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Research Shows Freezing Beans Can Preserve Aroma


January 31, 2019

Photo by MetroCreative

Enjoy that daily cup of coffee? There’s good news if you keep coffee beans around. Penn State research findings indicate that freezing does help preserve the aroma of certain varieties of beans. So, buy the beans, freeze them and always have delicious coffee available.

Andrew Cotter's day does not begin until he's had his “cup of Joe,” a ritual he takes seriously as one of a growing group of coffee consumers who grind and brew specialty coffee beans at home for a more flavorful and fragrant experience.

One morning, as the scent of freshly brewing coffee enveloped his kitchen, he wondered if storing roasted coffee beans in the freezer – a popular preservation method – was helpful in maintaining their aroma.

As a food science major in Penn State's College of Agricultural Sciences, the 2018 graduate had a unique opportunity to investigate his pondering, the results of which were published recently in the journal, Beverages.

“One of the great things about food science is that you have the opportunity to study food products that you enjoy yourself,” said Cotter, whose research findings indicate that freezing does help preserve the aroma of certain varieties of beans.

“Like many people, I really love a good cup of coffee in the morning. With the rise in popularity of craft coffee, I wanted to do a project that will help coffee connoisseurs maintain the quality of coffee beans,” Cotter said.

He found an enthusiastic supporter in Helene Hopfer, Rasmussen Career Development Professor in Food Science, who believed the research would yield insights that would be of value to consumers, especially those investing in "specialty" or gourmet coffee beans, which can cost more than traditional coffee due to careful selection of beans and small batch roasting.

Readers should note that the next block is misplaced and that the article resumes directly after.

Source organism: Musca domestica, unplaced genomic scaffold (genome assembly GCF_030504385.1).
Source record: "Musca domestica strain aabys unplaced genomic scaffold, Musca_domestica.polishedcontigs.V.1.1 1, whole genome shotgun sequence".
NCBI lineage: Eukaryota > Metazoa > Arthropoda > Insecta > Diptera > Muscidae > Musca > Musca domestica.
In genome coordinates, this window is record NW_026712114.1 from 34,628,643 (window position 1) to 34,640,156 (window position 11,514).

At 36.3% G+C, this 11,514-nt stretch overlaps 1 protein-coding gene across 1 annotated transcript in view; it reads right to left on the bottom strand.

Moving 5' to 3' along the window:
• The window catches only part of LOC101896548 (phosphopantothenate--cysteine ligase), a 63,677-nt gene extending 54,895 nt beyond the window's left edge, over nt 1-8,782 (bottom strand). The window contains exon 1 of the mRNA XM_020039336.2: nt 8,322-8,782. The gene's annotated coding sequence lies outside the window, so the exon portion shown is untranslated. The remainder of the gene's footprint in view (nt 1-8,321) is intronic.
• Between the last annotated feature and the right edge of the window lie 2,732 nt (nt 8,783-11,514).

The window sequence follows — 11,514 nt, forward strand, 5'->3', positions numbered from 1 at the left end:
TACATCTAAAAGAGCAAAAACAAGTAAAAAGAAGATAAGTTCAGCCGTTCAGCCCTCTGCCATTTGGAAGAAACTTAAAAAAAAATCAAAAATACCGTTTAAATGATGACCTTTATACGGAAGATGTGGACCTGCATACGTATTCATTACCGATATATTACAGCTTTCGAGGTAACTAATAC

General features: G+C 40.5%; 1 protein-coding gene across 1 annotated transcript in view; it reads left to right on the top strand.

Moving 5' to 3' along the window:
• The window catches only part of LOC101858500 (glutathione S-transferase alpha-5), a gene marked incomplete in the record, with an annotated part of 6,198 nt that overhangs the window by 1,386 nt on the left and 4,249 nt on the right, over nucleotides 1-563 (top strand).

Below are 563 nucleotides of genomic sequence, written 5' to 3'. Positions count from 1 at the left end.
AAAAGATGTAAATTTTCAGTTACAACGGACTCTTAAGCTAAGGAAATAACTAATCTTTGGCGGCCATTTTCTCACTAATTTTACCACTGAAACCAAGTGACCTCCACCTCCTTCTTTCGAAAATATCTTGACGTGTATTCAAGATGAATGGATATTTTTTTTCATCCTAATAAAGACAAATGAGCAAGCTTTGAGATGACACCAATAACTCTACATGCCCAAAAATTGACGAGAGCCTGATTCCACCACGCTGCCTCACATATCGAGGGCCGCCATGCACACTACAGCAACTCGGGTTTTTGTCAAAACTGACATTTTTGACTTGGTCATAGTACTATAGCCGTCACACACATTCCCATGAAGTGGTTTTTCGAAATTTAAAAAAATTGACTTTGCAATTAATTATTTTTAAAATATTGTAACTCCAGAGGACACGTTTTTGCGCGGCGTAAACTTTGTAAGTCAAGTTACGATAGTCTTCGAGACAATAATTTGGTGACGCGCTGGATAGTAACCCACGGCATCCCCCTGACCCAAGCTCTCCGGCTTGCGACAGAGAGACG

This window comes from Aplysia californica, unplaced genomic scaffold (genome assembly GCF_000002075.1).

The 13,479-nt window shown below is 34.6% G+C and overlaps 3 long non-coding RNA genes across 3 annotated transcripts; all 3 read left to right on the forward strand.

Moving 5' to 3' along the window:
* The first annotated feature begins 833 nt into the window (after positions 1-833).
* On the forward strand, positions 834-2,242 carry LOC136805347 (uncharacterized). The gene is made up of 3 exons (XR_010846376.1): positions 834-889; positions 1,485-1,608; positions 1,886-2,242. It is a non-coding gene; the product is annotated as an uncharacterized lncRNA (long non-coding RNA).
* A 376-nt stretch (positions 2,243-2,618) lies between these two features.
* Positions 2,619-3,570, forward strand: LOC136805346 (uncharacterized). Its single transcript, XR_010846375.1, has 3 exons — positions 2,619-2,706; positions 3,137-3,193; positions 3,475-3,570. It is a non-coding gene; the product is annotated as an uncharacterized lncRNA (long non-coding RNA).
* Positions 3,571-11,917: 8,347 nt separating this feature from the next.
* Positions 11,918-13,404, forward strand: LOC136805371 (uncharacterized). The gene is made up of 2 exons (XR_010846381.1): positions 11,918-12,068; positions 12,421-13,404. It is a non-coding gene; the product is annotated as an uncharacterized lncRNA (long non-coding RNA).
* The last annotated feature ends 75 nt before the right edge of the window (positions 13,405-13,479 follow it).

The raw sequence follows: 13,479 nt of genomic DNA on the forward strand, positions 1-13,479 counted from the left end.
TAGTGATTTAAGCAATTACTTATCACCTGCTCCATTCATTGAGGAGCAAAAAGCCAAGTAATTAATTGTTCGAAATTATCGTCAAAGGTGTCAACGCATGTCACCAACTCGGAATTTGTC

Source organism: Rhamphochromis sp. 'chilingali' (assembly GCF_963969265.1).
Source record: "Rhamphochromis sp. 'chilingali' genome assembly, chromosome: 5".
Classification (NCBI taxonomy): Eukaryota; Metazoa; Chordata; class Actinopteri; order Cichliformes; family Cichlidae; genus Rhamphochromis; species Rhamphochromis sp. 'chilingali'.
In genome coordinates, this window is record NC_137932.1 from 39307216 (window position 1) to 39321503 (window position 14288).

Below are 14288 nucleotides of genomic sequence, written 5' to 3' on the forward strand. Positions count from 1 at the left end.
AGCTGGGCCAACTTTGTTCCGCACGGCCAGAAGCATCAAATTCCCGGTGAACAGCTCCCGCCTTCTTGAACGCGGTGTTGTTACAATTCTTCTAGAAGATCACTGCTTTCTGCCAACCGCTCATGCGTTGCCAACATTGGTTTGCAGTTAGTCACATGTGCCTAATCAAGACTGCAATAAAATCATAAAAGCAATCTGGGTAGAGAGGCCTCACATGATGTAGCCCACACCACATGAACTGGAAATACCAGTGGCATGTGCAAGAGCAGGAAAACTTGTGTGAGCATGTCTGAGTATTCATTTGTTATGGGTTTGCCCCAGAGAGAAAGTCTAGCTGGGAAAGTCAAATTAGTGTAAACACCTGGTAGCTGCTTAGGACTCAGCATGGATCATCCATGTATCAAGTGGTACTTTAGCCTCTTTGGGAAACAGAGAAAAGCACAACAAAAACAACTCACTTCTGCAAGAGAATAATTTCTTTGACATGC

“When it comes to specialty coffee, there are lots of different opinions about how best to preserve the coffee,” she said. “There are many who are against storing coffee beans in the freezer to avoid condensation, but looking into the scientific literature, Andrew could not find any evidence of that.”

Under Hopfer's supervision and with support from Tiffany Murray, coordinator of the Penn State’s Sensory Evaluation Center, Cotter in September 2017 began his two-part study, which began with a chemical analysis of six bean samples of roast levels from a light “City” roast to a dark “Vienna” roast.

Using a testing procedure called headspace gas chromatography/mass spectroscopy, Cotter separated and identified the hundreds of volatile molecules in coffee beans. Through this process, he pinpointed the molecules responsible for aroma and measured the loss of those molecules based on roast level, storage time and storage temperature.

After roasting the beans, Cotter stored half of the samples in the freezer and half at room temperature for nine weeks, a timeframe that Hopfer said was based on commercial practice.

“Many coffee producers will package their coffee and ship it out, and then it may sit on the shelf in the grocery store for a couple weeks before being purchased," she said. "In that respect, nine weeks is not too extreme,” Cotter said.

Those stored beans – and another freshly roasted batch – were used for the sensory portion of the experiment, which was done at the Sensory Evaluation Center using projective mapping, a technique that explores similarities and differences among a set of products.

A group of 48 coffee consumers then was asked to smell the coffee grounds from the different roasts and storage treatments and arrange them on a large sheet of paper, placing similar-smelling grounds close to one another and dissimilar-smelling grounds farther apart, using descriptors such as appealing, unappealing, strong, burnt, dark, light, floral and roasted.

What Cotter found was that for dark roast, most panelists noticed very little difference in aroma between frozen and fresh coffee beans. When it came to the room-temperature-stored dark roasts, however, participants placed those samples away from the others, indicating that it had a “different” aroma, Cotter said.

As for the light roast samples, he said the panelists did not note substantial aroma differences among any of the samples, indicating that the light roasts lost less aroma over nine weeks than the dark roast. This trend also was reflected in the chemical analysis, he noted.

“In short, the analysis showed that freezing coffee beans, especially dark roast varieties, helps to maintain the intensity and pleasantness of coffee aroma,” said Cotter, who received an undergraduate research award from the college.

Cotter is now a graduate student at the University of California, Davis.


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